Friday, October 16, 2009

Memories of 2001

My friend always wanted to walk down the aisle to Malcolm McLaren's Madame Butterfly from 1984, complete with drum machine and spoken word rap. Because she wasn't paying for her wedding alone, lots of her wishes were easily being stripped from HER wedding. So despite her growing fears about what others would think; as one of her maids of honor, I convinced her to still use it. I did try to see if I could get someone to digitize a few things out of the song, but in the end we went with her original album (or was it a 45?) version.

She got married at the Carousel Gardens in New Orlean's City Park, on a balmy October night with the multicolored glass in the carousel lit up. The music filled the night and it was one of the few things she was able to keep from her original wedding vision.* That and her periwinkle tulle gown with handmade fairy wings!

The whole thing was glorious; from the setting, to the Gerber daisy-decorated cake, to the gorgeous bridesmaid dresses (seriously, I still want an occasion to wear mine again!), to the flower girl dresses sewn by the bride that tied all the dresses together! The weather was perfect. That year, mid-October in New Orleans was balmy, but not muggy. There was even a fabulous breeze!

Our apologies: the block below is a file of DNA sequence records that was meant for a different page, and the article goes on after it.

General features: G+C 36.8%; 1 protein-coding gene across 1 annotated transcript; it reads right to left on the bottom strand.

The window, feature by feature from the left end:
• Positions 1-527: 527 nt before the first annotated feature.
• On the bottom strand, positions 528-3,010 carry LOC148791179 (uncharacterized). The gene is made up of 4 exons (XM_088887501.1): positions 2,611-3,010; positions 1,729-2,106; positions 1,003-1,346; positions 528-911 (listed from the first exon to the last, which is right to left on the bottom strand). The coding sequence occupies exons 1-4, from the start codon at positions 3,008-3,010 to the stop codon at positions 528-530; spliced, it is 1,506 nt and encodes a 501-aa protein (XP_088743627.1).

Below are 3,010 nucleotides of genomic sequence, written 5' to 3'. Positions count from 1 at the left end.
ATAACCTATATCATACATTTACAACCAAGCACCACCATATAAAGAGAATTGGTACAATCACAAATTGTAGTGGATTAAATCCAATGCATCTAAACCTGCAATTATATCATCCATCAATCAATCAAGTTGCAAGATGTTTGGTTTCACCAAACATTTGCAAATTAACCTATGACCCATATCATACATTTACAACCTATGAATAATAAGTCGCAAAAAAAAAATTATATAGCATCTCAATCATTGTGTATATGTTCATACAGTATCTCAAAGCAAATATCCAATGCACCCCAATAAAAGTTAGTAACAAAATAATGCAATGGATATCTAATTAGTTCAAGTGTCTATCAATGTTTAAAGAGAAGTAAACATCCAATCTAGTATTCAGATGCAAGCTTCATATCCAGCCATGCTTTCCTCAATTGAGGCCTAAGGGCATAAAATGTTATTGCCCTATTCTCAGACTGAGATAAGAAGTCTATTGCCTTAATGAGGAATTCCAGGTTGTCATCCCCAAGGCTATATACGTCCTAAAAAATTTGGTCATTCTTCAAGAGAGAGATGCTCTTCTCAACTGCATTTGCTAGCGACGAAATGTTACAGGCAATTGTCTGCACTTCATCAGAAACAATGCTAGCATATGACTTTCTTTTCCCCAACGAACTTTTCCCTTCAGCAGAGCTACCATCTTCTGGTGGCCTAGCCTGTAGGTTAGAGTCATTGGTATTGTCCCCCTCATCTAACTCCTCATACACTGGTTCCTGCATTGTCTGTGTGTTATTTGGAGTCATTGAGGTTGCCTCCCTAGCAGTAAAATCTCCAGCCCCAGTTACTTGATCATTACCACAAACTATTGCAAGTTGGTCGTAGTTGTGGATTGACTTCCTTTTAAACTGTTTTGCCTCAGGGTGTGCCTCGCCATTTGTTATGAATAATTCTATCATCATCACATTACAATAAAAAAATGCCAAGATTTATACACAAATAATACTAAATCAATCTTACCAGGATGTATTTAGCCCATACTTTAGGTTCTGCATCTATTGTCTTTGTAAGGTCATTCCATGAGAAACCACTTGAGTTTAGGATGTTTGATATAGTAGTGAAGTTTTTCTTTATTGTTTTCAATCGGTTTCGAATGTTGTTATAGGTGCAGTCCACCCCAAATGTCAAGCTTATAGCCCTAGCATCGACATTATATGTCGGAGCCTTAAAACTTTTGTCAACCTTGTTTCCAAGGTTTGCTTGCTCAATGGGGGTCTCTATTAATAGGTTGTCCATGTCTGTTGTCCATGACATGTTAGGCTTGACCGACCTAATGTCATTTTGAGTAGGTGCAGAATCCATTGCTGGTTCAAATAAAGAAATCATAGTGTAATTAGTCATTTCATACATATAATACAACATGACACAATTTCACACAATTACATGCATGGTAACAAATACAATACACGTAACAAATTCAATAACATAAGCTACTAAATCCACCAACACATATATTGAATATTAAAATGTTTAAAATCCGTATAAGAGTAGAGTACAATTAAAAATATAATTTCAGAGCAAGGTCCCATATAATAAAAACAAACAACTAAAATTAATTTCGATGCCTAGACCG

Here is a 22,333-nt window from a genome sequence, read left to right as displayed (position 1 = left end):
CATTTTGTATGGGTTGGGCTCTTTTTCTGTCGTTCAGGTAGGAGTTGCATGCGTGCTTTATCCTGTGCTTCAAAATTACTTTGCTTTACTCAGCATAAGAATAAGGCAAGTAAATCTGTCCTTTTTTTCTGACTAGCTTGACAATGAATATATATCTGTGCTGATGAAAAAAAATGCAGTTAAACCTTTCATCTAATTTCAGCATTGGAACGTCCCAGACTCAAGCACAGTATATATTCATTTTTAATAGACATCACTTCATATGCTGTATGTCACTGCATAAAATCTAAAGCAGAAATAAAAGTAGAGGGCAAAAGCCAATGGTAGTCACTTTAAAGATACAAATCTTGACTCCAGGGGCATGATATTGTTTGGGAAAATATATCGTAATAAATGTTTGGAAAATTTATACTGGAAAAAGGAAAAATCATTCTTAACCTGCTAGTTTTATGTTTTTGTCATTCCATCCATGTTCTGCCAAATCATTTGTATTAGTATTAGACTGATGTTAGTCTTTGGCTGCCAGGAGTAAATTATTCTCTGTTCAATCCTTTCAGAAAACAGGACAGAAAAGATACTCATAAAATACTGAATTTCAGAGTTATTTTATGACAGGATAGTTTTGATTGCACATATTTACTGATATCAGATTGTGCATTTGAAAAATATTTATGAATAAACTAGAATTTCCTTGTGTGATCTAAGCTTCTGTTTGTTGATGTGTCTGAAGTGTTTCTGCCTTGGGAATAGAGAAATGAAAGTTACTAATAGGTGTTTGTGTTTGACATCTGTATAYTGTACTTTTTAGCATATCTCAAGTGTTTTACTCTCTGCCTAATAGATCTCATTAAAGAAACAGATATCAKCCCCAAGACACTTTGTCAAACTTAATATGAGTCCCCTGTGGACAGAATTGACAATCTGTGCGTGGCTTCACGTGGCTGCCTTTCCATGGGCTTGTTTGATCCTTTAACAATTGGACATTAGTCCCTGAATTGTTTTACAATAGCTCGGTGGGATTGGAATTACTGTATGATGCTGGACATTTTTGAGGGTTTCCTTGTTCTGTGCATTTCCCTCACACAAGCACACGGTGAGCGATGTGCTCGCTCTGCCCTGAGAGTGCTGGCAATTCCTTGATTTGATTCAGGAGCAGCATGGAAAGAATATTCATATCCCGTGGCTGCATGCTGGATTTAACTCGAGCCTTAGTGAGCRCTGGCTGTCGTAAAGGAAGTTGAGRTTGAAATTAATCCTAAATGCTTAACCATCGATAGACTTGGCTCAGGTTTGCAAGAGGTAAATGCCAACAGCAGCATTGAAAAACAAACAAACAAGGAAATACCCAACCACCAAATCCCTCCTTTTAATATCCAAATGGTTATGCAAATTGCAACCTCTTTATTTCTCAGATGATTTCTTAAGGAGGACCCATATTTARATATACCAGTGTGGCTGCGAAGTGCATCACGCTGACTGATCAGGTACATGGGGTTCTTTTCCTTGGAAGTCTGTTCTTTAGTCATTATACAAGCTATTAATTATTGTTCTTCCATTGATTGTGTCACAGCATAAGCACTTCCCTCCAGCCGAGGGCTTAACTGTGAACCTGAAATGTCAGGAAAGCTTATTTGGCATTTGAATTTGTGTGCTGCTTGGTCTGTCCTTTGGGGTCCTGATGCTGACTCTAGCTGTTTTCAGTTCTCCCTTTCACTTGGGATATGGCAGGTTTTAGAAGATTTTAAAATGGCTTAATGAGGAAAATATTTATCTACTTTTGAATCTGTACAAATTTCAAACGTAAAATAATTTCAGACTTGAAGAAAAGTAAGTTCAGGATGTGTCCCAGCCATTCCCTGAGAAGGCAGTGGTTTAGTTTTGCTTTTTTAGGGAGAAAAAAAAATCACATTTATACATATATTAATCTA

Good memory, good, good memory. Thanks, Linda and John. Happy Anniversary!

* Again, in my personal opinion, parents paying for the wedding CAN be the absolutely wrong way to go.


Bootzey said...

I can relate. I didn't get to dance with my late husband to the song I wanted. I still regret it.

drwende said...

It's the old "whose wedding is this?" conundrum.

My belief is that sanity starts with limiting the guest list to people who already know what the Happy Couple is like, so that the guests who think the McLaren song or the fairy wings are a little odd will at worst shrug and say, "Well, she was always like that."

Parental control of weddings dates from an era when women married younger and the wedding was for the parents' social circle anyway. Our civilization needs some modern accommodation that recognizes the role of family -- and that sometimes parents are happy to host -- as well as that this is not the occasion to try to change one's children's personalities.